Professor on keeping the Olympics safe

Grand Valley State University Professor Jonathon White teaches a class about terrorism. (Jan. 21, 2014)
Grand Valley State University Professor Jonathon White teaches a class about terrorism. (Jan. 21, 2014)

ALLENDALE, Mich. (WOOD) – Sixteen days from the start of the Olympics in Sochi, Russia, there is already an intense search for five suspects possibly plotting to attack the games and the Olympic torch relay.

Terrorism expert Jonathan White put the looming threats in Russia into perspective for his class at Grand Valley State University.

“Any small group of people who have access to destructive technology and have the ability to travel, for the first time in history, can wage war against a country,” White said.

An expert on terrorism with an extensive background in radicalization and jihadist violence, White has a close eye on the activity in Russia.

There, security forces are searching for five suspects believed to be potential suicide bombers on the loose.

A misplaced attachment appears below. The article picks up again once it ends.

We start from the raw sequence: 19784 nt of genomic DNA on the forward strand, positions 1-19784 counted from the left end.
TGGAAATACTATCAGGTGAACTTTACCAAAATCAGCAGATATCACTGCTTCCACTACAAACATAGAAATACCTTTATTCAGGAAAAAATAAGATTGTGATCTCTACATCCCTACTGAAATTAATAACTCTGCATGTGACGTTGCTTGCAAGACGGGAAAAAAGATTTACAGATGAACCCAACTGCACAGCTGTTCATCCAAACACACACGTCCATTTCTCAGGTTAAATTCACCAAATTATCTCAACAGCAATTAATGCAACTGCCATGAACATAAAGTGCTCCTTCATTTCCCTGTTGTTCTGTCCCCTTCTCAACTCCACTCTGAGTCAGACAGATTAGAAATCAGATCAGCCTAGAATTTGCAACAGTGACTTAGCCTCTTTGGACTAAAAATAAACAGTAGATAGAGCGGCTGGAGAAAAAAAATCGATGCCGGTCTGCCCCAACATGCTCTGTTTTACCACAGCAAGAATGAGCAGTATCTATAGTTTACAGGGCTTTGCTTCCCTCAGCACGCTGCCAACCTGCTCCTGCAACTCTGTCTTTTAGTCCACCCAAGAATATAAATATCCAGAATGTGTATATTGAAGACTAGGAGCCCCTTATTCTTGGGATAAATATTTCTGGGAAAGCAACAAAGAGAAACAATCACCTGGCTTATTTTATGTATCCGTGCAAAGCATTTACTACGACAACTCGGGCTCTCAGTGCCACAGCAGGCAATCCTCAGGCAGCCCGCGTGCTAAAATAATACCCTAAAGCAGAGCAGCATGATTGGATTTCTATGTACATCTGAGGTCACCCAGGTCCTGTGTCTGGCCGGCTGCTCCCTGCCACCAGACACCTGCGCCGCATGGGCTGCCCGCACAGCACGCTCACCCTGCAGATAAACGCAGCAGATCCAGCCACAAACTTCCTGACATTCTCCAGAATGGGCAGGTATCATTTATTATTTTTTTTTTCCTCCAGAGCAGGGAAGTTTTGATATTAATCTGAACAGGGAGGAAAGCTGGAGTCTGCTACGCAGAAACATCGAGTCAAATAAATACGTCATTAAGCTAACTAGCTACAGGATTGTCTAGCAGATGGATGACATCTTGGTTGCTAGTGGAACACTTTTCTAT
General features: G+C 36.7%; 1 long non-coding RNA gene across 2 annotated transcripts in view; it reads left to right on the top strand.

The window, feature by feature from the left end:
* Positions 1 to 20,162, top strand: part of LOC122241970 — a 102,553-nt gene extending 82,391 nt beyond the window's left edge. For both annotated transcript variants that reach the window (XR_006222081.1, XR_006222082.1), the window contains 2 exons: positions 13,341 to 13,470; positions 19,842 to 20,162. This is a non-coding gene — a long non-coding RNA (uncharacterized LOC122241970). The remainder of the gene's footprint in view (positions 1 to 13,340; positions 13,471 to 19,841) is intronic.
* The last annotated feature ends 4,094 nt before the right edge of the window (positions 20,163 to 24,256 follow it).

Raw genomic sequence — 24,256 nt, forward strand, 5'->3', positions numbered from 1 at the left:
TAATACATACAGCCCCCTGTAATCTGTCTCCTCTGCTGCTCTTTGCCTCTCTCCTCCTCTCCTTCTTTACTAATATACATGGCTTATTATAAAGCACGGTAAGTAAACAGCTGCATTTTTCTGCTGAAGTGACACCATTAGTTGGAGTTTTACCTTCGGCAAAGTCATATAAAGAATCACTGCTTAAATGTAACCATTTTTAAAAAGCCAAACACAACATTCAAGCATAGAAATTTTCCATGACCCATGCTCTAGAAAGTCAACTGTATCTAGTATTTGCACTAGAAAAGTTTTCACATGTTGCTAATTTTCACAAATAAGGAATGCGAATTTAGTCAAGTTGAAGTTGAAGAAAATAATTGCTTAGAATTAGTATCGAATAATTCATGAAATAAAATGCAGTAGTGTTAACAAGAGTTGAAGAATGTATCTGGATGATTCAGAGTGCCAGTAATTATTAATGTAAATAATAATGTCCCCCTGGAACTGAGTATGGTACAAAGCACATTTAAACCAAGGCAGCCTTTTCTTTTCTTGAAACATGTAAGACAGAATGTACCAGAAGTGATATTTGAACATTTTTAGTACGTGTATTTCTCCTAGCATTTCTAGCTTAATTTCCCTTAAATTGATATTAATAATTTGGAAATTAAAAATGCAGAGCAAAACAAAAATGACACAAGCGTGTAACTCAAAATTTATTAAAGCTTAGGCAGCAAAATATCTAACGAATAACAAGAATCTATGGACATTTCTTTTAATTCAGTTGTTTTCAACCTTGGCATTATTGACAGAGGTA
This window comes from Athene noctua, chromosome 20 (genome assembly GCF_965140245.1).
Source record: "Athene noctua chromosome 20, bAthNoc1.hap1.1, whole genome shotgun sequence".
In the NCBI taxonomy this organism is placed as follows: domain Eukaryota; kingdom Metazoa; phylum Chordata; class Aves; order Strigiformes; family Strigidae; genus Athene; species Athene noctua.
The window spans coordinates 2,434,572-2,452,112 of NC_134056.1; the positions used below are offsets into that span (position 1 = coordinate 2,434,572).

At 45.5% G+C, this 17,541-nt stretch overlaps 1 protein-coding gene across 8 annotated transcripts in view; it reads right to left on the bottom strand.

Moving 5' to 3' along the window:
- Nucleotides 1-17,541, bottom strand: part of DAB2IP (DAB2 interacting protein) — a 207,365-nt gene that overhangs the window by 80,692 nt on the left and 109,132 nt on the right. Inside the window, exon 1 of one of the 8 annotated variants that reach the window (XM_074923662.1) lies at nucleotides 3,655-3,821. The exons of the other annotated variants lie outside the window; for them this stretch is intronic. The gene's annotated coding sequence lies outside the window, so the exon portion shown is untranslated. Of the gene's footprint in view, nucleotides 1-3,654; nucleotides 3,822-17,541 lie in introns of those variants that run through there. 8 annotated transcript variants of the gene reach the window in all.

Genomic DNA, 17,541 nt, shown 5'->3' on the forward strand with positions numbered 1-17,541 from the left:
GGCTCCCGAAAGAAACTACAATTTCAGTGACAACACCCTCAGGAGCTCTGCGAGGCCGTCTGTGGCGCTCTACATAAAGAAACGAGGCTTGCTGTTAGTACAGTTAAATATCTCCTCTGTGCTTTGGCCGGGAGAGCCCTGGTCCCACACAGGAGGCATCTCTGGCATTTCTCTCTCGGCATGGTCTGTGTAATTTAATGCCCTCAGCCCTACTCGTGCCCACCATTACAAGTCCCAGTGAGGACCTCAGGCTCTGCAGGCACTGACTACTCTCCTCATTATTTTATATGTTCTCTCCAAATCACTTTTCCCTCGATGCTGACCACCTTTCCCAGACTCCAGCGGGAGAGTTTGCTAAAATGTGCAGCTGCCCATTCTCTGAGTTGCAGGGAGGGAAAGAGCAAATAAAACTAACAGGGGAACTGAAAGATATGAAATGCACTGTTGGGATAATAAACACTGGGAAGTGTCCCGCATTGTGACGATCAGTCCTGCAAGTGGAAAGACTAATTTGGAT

One of them could be a so-called “black widow” already hiding out in Sochi. Militant groups in the Caucasus region in eastern Europe along the Black and Caspian seas are known to use “black widows” — female terrorists so called because some seek to avenge the deaths of their husbands. They are considered by security experts to be harder to pick out in a crowd because they don’t  fit the stereotype of an Islamic militant and they can easily alter their appearance with clothing and makeup.

“There’s always a concern of others and there are different levels of security,” White said. “In fact, we’ll be talking about that in class — different ways of layering security and administering security and responding to limit the damage of a suicide bomber.”

White said a massive international event like the Olympics is an easy target for terrorists wanting the attention for their cause.

“Terrorists aren’t strong so they have to project an aura, so simply releasing a video adds to that aura,” he said.

Russia has mounted an intense security operation in Sochi, but there are still concerns that so-called “soft targets” outside the Olympic venues, like buses and tourist facilities, are vulnerable to attack.

blog comments powered by Disqus